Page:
ECE Graduate Seminar | Fabrication and Application for Geometrically Scoliotic Synthetic Computed Tomography Volumes
Friday, December 10, 2021 Seminar Topic:
FABRICATION AND APPLICATION FOR GEOMETRICALLY SCOLIOTIC SYNTHETIC COMPUTED TOMOGRAPHY VOLUMES by Austin Tapp, PhD Candidate in Biomedical Engineering at Old Dominion University
Scoliosis, an abnormal curvature of the spine, is treated with bracing or surgical procedures. These correction strategies are limited by current medical imaging, which fails to elucidate the soft tissue anatomy known to play a critical role in spinal stiffness. Soft tissues must be localized on a patient-specific basis to determine ideal treatments for individuals with scoliosis. Fortunately, recent studies have proposed top-down segmentation methods that surmise soft tissues from routine, pre-operative computed tomography (CT) volumes. However, there is no standard to evaluate these soft tissue segmentations and ensure their clinical utility. Therefore, this study presents methods for the production of synthetic CT (sCT) volumes, which are geometrically scoliotic and contain ground truth information for both hard and soft tissues. The sCTs are used to assess the accuracy of surmised soft tissues and establish a standard for localized soft tissue evaluation. The proposed validation method is achieved fully in silico and is employed to evaluate several existing segmentation approaches. Further, generated sCTs supplement a sparse dataset landscape and can support neural network fine tuning, ultimately improving deep learning-based segmentation performance during outlier testing.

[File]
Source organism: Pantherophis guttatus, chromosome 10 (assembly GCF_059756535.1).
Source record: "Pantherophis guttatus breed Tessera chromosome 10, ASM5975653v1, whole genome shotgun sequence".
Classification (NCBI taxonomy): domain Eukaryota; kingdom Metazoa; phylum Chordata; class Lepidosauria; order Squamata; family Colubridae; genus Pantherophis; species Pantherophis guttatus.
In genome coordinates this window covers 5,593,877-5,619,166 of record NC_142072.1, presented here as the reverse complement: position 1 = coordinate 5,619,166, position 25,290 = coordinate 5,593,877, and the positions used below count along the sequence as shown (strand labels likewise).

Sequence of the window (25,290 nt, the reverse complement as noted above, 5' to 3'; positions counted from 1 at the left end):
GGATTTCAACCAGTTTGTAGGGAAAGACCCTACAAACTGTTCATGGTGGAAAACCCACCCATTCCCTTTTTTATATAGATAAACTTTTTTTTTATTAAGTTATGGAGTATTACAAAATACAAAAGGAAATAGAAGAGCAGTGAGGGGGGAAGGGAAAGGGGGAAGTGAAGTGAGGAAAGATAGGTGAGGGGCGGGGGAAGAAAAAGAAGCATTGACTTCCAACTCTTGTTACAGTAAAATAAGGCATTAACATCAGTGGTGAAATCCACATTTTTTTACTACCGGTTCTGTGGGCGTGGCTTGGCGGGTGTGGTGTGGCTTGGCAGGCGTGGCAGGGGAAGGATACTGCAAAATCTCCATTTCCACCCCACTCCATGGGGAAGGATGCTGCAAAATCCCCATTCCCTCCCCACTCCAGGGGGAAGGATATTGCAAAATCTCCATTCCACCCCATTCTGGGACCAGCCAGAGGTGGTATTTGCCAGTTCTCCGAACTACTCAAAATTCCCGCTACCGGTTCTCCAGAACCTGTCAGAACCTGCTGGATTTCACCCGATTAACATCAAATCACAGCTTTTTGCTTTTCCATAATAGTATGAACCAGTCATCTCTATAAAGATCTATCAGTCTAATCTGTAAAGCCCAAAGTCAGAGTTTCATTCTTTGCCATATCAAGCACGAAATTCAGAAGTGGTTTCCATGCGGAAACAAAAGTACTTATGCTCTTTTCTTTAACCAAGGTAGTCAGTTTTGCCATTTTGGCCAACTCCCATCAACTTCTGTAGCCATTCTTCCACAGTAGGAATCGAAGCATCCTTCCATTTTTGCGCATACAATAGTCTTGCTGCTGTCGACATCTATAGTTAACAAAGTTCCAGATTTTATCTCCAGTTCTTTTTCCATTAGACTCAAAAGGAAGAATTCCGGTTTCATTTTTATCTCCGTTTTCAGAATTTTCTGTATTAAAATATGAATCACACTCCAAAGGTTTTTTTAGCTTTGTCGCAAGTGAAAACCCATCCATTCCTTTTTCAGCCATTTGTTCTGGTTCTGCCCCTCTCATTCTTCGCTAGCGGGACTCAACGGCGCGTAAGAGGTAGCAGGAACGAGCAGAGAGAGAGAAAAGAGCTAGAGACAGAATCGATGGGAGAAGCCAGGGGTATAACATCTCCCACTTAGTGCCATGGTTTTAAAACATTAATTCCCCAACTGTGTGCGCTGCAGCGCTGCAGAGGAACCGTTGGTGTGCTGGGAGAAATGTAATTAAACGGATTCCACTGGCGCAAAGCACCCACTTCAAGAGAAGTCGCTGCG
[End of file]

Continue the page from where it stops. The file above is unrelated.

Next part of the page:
Austin Tapp obtained a B.S. in Neuroscience from the College of William & Mary in May 2017. In October 2021, he successfully defended his dissertation titled, "Generation, Analysis, and Evaluation of Patient-Specific, Osteoligamentous, Spine Meshes". Austin will graduate this December with a Ph.D. in Biomedical Engineering from the Department of Electrical and Computer Engineering. He has published in journals such as Computer Methods in Biomechanics and Biomedical Engineering and Lecture Notes in Computer Science. Recently, his work was awarded Best Paper for the 10th MICCAI Clinical ImageBased Procedures workshop at the annual MICCAI conference in Strasbourg, France. Austin was ODU's 4th Annual 3-Minute Thesis winner and went on to win the People's Choice Award and place second at the National 3-Minute Thesis Competition held by the Conference of Southern Graduate Schools. He was awarded Virginia Space Grant Consortium Graduate Research Fellowships in 2019 and 2020, named ODU's Biomedical Engineering Ph.D. Researcher of the Year in 2020, and is a member of Tau Beta Pi. After graduation, Austin hopes to continue developing novel modeling and simulation methods for patient-specific, surgical planning and he is currently seeking employment.
All lectures to be held at 3:00pm on Fridays online at ODU DL: ECE 731 831 Grad Seminar
For more information, contact Dr. Chung Hao Chen at (757) 683-3475 or email email@example.com.